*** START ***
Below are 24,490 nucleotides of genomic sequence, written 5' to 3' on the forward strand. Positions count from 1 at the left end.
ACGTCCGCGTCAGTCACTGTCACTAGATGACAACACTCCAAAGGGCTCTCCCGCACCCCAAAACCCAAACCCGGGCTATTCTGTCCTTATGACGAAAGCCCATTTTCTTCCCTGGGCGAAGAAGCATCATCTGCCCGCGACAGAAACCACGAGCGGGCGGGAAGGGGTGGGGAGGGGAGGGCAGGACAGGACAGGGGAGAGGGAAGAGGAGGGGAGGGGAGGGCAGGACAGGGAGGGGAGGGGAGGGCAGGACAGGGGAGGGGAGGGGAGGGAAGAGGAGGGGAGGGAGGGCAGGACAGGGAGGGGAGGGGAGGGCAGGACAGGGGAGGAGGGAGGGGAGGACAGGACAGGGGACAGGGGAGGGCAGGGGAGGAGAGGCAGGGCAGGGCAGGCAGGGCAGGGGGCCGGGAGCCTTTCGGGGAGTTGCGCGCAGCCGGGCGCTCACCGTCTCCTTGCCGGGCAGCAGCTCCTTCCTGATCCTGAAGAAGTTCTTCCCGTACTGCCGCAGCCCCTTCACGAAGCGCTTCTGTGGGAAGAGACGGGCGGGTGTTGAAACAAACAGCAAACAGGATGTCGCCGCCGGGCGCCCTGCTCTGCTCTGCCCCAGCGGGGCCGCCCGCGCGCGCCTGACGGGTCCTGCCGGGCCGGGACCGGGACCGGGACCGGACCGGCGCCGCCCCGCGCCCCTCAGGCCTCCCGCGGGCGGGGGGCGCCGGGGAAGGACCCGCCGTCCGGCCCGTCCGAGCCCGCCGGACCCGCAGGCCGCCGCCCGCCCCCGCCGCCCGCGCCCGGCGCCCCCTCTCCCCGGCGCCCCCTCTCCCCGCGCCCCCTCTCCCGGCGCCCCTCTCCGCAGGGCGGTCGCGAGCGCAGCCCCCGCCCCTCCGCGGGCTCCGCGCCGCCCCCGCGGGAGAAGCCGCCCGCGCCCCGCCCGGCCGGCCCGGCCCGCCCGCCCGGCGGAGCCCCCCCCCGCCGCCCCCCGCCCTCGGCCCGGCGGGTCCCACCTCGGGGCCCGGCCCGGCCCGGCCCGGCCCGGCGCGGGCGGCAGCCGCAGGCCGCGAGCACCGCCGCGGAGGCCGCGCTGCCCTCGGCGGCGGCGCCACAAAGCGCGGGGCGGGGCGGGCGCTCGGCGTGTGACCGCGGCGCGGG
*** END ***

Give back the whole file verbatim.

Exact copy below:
Below are 24,490 nucleotides of genomic sequence, written 5' to 3' on the forward strand. Positions count from 1 at the left end.
ACGTCCGCGTCAGTCACTGTCACTAGATGACAACACTCCAAAGGGCTCTCCCGCACCCCAAAACCCAAACCCGGGCTATTCTGTCCTTATGACGAAAGCCCATTTTCTTCCCTGGGCGAAGAAGCATCATCTGCCCGCGACAGAAACCACGAGCGGGCGGGAAGGGGTGGGGAGGGGAGGGCAGGACAGGACAGGGGAGAGGGAAGAGGAGGGGAGGGGAGGGCAGGACAGGGAGGGGAGGGGAGGGCAGGACAGGGGAGGGGAGGGGAGGGAAGAGGAGGGGAGGGAGGGCAGGACAGGGAGGGGAGGGGAGGGCAGGACAGGGGAGGAGGGAGGGGAGGACAGGACAGGGGACAGGGGAGGGCAGGGGAGGAGAGGCAGGGCAGGGCAGGCAGGGCAGGGGGCCGGGAGCCTTTCGGGGAGTTGCGCGCAGCCGGGCGCTCACCGTCTCCTTGCCGGGCAGCAGCTCCTTCCTGATCCTGAAGAAGTTCTTCCCGTACTGCCGCAGCCCCTTCACGAAGCGCTTCTGTGGGAAGAGACGGGCGGGTGTTGAAACAAACAGCAAACAGGATGTCGCCGCCGGGCGCCCTGCTCTGCTCTGCCCCAGCGGGGCCGCCCGCGCGCGCCTGACGGGTCCTGCCGGGCCGGGACCGGGACCGGGACCGGACCGGCGCCGCCCCGCGCCCCTCAGGCCTCCCGCGGGCGGGGGGCGCCGGGGAAGGACCCGCCGTCCGGCCCGTCCGAGCCCGCCGGACCCGCAGGCCGCCGCCCGCCCCCGCCGCCCGCGCCCGGCGCCCCCTCTCCCCGGCGCCCCCTCTCCCCGCGCCCCCTCTCCCGGCGCCCCTCTCCGCAGGGCGGTCGCGAGCGCAGCCCCCGCCCCTCCGCGGGCTCCGCGCCGCCCCCGCGGGAGAAGCCGCCCGCGCCCCGCCCGGCCGGCCCGGCCCGCCCGCCCGGCGGAGCCCCCCCCCGCCGCCCCCCGCCCTCGGCCCGGCGGGTCCCACCTCGGGGCCCGGCCCGGCCCGGCCCGGCCCGGCGCGGGCGGCAGCCGCAGGCCGCGAGCACCGCCGCGGAGGCCGCGCTGCCCTCGGCGGCGGCGCCACAAAGCGCGGGGCGGGGCGGGCGCTCGGCGTGTGACCGCGGCGCGGG